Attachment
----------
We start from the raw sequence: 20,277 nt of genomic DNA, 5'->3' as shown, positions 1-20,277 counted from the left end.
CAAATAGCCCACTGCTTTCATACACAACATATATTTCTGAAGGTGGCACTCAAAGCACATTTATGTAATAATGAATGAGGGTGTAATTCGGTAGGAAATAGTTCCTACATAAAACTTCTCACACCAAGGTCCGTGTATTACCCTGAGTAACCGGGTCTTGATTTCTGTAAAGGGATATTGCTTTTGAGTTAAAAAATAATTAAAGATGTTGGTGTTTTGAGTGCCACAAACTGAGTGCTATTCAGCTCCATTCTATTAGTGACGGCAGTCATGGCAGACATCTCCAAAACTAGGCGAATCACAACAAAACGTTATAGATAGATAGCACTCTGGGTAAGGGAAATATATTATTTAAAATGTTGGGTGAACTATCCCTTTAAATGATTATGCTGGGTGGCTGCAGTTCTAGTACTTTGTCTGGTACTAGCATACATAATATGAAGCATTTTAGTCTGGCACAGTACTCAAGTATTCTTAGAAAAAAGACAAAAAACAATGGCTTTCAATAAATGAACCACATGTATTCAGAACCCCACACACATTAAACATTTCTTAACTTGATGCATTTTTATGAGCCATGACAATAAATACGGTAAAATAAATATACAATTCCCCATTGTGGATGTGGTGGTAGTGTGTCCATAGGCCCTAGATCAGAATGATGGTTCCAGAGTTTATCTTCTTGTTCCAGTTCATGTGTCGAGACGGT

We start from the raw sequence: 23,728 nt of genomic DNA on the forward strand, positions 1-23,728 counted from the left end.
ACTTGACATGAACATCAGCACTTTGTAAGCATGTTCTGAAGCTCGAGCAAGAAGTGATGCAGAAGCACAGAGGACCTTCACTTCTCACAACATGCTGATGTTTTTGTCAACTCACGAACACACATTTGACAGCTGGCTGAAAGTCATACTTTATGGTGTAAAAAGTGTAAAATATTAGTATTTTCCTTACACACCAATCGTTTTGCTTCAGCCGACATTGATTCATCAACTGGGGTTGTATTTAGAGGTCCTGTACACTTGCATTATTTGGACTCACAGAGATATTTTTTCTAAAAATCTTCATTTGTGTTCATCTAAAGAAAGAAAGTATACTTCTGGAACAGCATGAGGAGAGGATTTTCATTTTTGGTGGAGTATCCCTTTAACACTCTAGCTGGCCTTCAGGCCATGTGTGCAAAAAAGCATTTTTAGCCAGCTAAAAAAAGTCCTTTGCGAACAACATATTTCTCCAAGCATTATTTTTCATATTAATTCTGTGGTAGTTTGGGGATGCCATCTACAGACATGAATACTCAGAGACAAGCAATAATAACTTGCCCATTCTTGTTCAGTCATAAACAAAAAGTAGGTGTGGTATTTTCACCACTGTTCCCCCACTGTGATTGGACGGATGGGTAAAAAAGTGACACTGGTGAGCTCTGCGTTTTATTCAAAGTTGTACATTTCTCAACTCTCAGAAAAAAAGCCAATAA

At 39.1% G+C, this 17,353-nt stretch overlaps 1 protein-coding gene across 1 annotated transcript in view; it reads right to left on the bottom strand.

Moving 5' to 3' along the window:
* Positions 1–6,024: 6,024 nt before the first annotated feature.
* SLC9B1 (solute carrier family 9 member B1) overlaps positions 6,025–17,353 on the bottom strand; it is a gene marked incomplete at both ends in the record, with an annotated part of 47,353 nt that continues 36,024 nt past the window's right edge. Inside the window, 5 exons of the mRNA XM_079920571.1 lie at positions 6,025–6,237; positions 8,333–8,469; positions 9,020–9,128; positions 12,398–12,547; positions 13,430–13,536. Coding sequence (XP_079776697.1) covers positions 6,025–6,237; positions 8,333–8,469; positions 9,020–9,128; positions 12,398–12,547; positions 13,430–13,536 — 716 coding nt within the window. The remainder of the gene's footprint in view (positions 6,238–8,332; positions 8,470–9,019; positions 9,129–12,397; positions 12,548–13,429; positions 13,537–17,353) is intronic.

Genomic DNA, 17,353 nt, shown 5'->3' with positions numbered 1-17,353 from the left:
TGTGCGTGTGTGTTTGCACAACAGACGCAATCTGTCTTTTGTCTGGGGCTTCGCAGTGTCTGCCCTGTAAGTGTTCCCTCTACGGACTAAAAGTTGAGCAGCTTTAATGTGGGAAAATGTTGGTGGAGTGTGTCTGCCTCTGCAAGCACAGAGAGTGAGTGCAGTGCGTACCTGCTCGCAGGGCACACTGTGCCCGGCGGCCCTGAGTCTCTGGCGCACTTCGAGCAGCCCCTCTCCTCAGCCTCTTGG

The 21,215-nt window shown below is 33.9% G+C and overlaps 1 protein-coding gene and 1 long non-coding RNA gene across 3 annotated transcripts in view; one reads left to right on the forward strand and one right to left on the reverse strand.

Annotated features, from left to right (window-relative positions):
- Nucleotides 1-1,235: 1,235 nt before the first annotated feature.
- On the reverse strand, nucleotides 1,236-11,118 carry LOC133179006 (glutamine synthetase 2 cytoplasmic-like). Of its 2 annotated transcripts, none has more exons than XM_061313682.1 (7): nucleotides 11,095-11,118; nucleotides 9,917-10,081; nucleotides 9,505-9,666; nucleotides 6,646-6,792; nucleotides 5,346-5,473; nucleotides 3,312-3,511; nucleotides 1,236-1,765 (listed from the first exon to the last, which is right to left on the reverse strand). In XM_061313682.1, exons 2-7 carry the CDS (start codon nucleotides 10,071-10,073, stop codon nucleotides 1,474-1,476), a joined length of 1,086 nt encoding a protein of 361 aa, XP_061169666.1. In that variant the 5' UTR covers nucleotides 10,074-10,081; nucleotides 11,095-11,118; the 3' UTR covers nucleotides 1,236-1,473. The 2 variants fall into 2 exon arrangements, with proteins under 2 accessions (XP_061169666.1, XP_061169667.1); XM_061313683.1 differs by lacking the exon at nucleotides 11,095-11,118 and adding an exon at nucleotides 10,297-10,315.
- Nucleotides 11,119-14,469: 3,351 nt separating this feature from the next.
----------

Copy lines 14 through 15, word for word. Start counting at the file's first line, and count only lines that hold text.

- On the reverse strand, nucleotides 1,236-11,118 carry LOC133179006 (glutamine synthetase 2 cytoplasmic-like). Of its 2 annotated transcripts, none has more exons than XM_061313682.1 (7): nucleotides 11,095-11,118; nucleotides 9,917-10,081; nucleotides 9,505-9,666; nucleotides 6,646-6,792; nucleotides 5,346-5,473; nucleotides 3,312-3,511; nucleotides 1,236-1,765 (listed from the first exon to the last, which is right to left on the reverse strand). In XM_061313682.1, exons 2-7 carry the CDS (start codon nucleotides 10,071-10,073, stop codon nucleotides 1,474-1,476), a joined length of 1,086 nt encoding a protein of 361 aa, XP_061169666.1. In that variant the 5' UTR covers nucleotides 10,074-10,081; nucleotides 11,095-11,118; the 3' UTR covers nucleotides 1,236-1,473. The 2 variants fall into 2 exon arrangements, with proteins under 2 accessions (XP_061169666.1, XP_061169667.1); XM_061313683.1 differs by lacking the exon at nucleotides 11,095-11,118 and adding an exon at nucleotides 10,297-10,315.
- Nucleotides 11,119-14,469: 3,351 nt separating this feature from the next.